“ here is a boy, who is only of your age, and though so young, is the pride and happiness of his parents, and you "It's myself," answered young William, throwing himself upon his father's neck, who covered him with caresses and tears of joy.

The punishment of criminals should be of use, when a man is hanged he is good for nothing.-Voltaire.

THE best government is that in which the law speaks instead of the lawyer.

Truth is as impossible to be soiled by an outward touch as the sunbeam.-Milton.

If the spring put forth no blossoms, in summer there will be no beauty, and in autumn no fruit. So if youth be trifled away, without improvement, riper years will be contemptible and old age miserable.

VOL. I.

M

A PUZZLING DEVICE. The proprietor of a tan-yard, adjacent to a certain town, in Virginia, concluded to build a stand, or a sort of store, in one of the main streets, for the purpose of vending his leather, buying raw hides, and the like. After completing his building, he began to consider what sort of a sign it would be best to put up for the purpose of attracting attention to his new establishinent, and for days and weeks he was solely puzzled on this subject. Several devices were adopted, and on further consideration rejected. At last a happy idea struck him. He bored an augur-hole through the door-post, and stuck a calf's tail into it, with the bushy end flaunting out. After a while, he noticed a grave looking personage standing near the door, with his spectacles on, gazing intently on the sign; and there he continued to stand gazing and gazing, until the curiosity of the tanner was greatly excited in turn. He slipped out and addressed the individual :“ Good morning," said he.

Morning,” said the other, without moving his eyes from the sign.

“ You want to buy leather ?” said the store-keeper. - No."

wish to sell hides p”.

« Do « No.

you

“Are you a farmer ?"

“ No."

« No.

“ Are you a merchant ?"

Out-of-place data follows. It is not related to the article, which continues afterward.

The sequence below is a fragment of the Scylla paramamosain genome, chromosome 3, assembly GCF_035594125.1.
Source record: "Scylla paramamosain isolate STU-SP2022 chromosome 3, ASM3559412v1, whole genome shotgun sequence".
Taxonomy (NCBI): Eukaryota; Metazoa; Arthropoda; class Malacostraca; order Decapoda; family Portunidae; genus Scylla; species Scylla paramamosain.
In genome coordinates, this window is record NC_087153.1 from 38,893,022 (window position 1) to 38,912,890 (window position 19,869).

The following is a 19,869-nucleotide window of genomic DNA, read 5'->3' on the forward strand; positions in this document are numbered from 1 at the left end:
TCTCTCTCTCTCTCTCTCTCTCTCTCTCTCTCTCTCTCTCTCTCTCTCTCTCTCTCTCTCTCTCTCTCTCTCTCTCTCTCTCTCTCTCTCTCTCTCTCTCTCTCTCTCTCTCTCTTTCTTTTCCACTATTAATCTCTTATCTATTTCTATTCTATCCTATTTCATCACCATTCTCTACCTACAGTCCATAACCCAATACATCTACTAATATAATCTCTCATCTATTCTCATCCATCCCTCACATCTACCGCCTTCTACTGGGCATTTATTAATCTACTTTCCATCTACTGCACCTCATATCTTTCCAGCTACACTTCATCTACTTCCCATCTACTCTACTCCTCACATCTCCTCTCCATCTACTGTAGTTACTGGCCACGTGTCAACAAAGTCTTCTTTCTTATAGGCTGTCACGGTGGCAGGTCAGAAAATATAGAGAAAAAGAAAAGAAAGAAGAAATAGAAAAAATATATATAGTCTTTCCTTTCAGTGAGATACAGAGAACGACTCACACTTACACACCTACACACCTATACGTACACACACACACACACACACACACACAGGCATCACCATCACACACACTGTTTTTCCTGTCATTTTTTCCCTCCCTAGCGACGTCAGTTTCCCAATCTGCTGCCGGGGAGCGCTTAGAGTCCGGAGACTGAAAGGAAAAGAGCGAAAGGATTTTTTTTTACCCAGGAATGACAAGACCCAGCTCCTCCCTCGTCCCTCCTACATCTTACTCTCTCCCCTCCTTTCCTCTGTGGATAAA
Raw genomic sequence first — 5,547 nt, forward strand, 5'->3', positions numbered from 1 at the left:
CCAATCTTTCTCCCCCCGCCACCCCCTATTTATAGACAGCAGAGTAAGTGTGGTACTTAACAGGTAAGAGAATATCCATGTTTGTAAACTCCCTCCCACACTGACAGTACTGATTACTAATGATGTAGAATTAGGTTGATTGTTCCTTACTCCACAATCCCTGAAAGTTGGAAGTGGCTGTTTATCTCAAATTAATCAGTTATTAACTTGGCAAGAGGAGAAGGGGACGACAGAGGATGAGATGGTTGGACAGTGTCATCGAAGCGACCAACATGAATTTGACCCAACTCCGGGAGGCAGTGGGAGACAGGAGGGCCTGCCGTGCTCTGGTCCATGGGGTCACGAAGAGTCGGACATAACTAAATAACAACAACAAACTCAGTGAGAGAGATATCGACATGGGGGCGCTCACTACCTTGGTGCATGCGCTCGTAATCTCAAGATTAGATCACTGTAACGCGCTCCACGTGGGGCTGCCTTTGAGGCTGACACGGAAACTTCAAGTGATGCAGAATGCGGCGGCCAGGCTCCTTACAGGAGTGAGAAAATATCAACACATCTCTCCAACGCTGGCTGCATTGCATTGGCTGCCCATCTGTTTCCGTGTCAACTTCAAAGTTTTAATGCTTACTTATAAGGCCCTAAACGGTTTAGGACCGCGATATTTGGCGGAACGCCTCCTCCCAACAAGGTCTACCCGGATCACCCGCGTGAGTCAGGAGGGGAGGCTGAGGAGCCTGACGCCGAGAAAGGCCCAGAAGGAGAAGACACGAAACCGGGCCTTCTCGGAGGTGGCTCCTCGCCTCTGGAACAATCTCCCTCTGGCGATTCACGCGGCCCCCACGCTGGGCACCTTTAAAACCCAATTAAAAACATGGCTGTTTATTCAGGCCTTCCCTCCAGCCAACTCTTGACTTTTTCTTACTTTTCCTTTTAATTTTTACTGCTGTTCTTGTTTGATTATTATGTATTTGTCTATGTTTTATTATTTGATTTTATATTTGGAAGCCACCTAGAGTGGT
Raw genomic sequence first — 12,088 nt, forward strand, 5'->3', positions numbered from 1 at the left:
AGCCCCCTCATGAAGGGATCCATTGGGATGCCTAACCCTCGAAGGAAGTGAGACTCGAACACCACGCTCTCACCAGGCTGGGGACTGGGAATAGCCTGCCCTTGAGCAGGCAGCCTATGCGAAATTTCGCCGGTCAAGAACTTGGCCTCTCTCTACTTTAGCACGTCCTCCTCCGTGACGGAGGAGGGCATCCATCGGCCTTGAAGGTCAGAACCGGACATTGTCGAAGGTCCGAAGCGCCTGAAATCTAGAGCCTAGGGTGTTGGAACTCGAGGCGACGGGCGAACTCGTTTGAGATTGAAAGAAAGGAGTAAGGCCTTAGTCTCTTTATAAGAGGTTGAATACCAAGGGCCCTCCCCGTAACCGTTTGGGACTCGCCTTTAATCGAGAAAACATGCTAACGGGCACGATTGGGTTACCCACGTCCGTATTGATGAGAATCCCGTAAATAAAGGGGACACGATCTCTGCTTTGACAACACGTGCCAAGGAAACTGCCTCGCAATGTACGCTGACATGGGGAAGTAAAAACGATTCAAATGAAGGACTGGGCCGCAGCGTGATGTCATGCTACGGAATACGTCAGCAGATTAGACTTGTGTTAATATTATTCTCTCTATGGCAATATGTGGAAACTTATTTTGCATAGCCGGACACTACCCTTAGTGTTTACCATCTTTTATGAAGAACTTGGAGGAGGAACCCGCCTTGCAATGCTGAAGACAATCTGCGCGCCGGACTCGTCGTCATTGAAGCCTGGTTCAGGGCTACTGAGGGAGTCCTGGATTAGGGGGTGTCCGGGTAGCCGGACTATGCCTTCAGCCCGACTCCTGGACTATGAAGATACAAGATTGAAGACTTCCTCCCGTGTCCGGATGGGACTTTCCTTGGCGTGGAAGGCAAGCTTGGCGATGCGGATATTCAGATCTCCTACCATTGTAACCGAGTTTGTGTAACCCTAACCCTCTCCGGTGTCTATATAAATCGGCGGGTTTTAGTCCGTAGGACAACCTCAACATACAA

“ Are you a lawyer ?”
“ No.”
“ Are you a doctor ?"
« No."
“ What the d— are you then ?”

" I'm a philosopher. I have been standing here for an hour, trying to see if I could ascertain how that calf got through that augur-hole, and I can't make it out to save my life.”

It is somewhat a singular fact, that restless as is the ocean, the path of your ship is the only part of it that is really a wake.

A COUNTRY editor, in speaking of a steam-boat, says—"She has twelve births in her ladies' cabin." “ Oh! life of me,” exclaimed Mrs. Partington, on reading the above. “What squalling there must have been."

A TRAVELLER, among other narrations of wonders of foreign parts, declared he knew a cane a mile long. The company

looked incredulous, and it was evident they were not prepared to swallow it, even if it should have been a sugar cane.

Pray what kind of cane was it ?” “ It was a hurricane," replied the traveller.

A ROGUE'S GRATITUDE. "I PROMISE your honor, if you will pass a light sentence on me, I will reform and become an honest man,” said a criminal, who had been convicted of theft. The promise made an impression on the judge, and he passed as light a sentence as possible. “ May the hangman choke me, but that judge is a fine old fellow! I must send him something !” exclaimed the criminal, as he left the court; and behold, the next day, the judge received from an unknown hand a valuable gold watch of which he had been robbed two years before.

FANCY'S VISION OF THE SHADOWS,

Slowly and gently the shadows descending,
Daylight and darkness their images blending ;

Stir up the fancies which busily throng,
Whispers the breeze, like a maiden's low sighing,
When to her sensitive lover replying,

She wakens emotions so fervent and strong.
Float through the haze of the night's shadow falling
Mystical voices, the accents recalling